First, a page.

Alumni

Hundreds of alumni visit campus for fall reception

October 5, 2009

Several hundred former Red River College students visited the Exchange District Campus — some for the first time — to celebrate at a special Alumni Wine & Cheese on September 29th.

The event was a good opportunity for former classmates to reconnect, and for our alumni community to learn more about some of the exciting work being done at the College, and our plans for expansion at both the Notre Dame and Exchange District Campuses.

The next major alumni event is the Annual Alumni Dinner on November 20, 2009 at the Fairmont Winnipeg. Get your tickets soon, as the dinner was a sell-out last year.

RRC Alum is the Donald Trump of Kenora

September 15, 2009

John Gale, a 1980 graduate of Red River College's Mechanical Engineering Technology program, is being called the "Donald Trump of Kenora" for his ambitious plans to turn the Northwestern Ontario city into a vacation mecca.

As mentioned in a recent Winnipeg Free Press profile, Gale has plans to oversee up to $1 billion in development in Kenora, including a five-star resort and conference centre, a theme park, new lakefront cottage lots and an RV park.

Gale is making his bold move into real estate development following a successful career in the diamond drilling industry. In the 1980s Gale helped develop a new technology for diamond drilling, and eventually became a 50% owner in Winnipeg-based drill manufacturer Dimatec Inc. He sold his stake in the company last year.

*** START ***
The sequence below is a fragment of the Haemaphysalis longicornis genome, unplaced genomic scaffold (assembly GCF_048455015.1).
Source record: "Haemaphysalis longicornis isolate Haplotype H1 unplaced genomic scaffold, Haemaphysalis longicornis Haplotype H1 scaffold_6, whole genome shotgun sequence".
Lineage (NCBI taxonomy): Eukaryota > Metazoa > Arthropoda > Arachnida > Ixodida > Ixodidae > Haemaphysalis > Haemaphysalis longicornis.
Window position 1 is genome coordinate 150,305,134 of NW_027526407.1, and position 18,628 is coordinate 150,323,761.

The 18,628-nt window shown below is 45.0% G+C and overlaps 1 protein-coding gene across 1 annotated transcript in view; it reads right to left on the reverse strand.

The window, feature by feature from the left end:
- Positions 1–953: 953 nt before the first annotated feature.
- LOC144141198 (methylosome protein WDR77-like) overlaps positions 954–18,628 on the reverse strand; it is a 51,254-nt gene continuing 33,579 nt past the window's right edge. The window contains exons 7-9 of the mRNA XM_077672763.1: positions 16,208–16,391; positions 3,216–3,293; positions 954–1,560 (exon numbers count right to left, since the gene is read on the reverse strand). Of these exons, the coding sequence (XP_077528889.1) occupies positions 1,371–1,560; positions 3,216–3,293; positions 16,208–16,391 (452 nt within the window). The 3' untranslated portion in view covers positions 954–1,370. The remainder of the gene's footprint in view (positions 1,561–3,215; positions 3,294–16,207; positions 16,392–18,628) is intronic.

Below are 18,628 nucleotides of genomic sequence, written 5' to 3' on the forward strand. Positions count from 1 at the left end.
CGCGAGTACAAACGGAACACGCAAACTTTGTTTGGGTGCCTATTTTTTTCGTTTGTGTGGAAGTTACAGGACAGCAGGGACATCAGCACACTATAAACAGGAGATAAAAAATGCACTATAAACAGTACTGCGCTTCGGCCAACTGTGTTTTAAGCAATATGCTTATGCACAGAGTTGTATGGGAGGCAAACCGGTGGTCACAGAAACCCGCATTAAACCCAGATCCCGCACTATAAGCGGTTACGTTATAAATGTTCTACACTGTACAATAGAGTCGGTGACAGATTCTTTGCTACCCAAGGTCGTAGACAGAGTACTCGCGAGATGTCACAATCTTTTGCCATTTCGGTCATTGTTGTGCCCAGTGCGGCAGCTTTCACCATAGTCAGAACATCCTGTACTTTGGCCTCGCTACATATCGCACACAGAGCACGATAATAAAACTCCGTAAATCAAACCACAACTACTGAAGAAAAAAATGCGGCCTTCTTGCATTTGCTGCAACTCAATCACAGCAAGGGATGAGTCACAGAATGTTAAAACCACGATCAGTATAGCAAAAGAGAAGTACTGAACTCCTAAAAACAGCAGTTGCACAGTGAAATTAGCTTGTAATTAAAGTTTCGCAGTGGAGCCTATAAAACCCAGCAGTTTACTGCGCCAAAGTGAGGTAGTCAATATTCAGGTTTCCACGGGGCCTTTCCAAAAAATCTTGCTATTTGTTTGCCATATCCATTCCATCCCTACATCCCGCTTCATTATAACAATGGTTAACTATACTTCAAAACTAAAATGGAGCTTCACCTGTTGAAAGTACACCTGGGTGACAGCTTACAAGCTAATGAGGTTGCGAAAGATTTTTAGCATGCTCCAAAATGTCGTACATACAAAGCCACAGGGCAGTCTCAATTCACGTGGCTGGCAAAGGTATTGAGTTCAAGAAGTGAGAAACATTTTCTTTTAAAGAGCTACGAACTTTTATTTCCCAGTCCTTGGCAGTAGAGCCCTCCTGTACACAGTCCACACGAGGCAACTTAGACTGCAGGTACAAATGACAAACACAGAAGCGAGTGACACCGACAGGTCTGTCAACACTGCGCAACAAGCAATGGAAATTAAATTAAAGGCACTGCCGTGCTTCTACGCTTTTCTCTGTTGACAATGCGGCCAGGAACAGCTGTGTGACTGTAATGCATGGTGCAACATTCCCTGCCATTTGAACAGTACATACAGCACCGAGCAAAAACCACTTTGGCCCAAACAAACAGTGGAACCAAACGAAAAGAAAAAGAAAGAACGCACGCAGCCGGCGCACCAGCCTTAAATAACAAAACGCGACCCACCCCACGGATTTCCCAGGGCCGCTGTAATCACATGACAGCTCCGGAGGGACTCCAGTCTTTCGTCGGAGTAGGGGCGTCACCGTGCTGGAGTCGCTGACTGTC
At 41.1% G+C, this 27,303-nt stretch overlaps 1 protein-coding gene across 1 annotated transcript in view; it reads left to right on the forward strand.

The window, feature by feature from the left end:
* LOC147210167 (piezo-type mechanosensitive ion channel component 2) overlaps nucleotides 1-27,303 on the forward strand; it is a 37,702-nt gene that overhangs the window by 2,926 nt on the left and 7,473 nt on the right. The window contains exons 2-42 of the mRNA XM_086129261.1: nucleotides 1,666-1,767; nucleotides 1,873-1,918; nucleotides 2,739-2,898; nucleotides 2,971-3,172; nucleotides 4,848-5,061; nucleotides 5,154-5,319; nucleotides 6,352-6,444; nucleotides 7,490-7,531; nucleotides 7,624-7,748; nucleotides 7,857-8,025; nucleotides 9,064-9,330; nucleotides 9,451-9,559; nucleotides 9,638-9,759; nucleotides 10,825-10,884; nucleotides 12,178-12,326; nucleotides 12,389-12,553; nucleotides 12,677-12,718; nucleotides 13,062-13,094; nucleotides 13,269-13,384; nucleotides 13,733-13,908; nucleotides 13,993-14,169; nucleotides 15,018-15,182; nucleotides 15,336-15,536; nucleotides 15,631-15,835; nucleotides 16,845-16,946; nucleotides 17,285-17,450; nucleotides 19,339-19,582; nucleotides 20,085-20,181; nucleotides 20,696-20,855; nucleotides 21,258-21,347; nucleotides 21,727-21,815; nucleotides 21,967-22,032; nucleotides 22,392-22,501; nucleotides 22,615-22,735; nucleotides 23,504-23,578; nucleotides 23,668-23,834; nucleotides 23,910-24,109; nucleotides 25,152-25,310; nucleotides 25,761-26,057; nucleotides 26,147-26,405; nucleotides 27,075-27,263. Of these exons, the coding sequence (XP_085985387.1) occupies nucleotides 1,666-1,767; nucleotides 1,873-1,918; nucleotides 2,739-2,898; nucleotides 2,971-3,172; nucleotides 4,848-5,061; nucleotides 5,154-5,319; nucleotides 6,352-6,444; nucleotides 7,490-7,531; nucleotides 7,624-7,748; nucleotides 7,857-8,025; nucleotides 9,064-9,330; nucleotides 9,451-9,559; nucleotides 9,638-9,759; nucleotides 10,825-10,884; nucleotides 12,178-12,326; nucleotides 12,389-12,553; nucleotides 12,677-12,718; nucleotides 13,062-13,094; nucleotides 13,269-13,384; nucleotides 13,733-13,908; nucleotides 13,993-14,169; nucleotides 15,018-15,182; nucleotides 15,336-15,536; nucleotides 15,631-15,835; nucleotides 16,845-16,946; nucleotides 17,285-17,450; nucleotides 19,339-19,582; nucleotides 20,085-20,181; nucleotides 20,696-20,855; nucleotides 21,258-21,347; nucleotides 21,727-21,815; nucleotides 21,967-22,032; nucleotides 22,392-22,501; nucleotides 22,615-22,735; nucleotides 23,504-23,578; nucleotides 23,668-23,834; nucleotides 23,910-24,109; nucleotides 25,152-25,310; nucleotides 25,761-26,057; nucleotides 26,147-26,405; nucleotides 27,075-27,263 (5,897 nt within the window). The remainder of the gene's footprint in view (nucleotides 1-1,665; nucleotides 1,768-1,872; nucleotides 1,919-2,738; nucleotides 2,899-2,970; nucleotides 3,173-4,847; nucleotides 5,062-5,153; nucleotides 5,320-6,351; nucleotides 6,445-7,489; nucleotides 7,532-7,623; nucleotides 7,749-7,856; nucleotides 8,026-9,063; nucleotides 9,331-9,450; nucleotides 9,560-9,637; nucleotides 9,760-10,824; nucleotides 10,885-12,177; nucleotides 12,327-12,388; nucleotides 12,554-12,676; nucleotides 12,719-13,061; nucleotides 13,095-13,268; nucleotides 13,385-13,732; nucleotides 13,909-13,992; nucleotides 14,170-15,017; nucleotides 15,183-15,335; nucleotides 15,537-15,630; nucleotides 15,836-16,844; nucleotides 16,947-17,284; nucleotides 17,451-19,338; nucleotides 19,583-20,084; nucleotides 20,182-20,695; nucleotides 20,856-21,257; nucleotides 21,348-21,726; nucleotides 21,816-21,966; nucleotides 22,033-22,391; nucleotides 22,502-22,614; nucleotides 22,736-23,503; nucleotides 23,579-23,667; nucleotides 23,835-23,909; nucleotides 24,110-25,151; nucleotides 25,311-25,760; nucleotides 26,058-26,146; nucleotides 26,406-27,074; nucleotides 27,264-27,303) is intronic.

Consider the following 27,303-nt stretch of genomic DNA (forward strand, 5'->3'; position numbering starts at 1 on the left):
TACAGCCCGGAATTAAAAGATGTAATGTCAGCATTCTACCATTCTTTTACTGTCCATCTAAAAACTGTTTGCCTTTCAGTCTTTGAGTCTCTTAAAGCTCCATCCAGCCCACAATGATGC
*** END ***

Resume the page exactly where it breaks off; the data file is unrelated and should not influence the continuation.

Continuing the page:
Read more about Gale's background and his plans for Kenora here.

 

Creative Communications Alum sails the Arctic

August 24, 2009

Dueck

Red River College grad Cameron Dueck (Creative Communications) has taken the notion of a summer sailing trip to a whole new level.

He's currently at the halfway point of a 7,000 nautical-mile expedition from Victoria, BC to Halifax, NS via the Northwest Passage. As of August 23rd, Dueck and the four-member crew of the Silent Sound were near Gjoa Haven, Nunavut.

The purpose of the voyage is to highlight the impact climate change is having on Canada's Arctic. From openpassageexpedition.com:

Climate change is causing temperatures in the Arctic to rise twice
as fast as elsewhere on the globe. The sea ice has melted so rapidly
that the Northwest Passage has been open water during the past two
summers. The warming climate is forcing Arctic communities and wildlife
to adjust their lifestyles to survive.

To explore these
dramatic changes taking place the 40-foot sailing yacht Silent Sound
will embark on a voyage that five years ago was nearly impossible for
amateur sailors….The goal of this expedition is to
use written word, video and photos to tell the story of how climate
change is affecting Arctic communities.

Learn more about the project, and track the Silent Sound's progress at the Open Passage Expedition website. Read about Cameron's own voyage from journalist to Arctic explorer in the Interlake Spectator or the Winnipeg Free Press.

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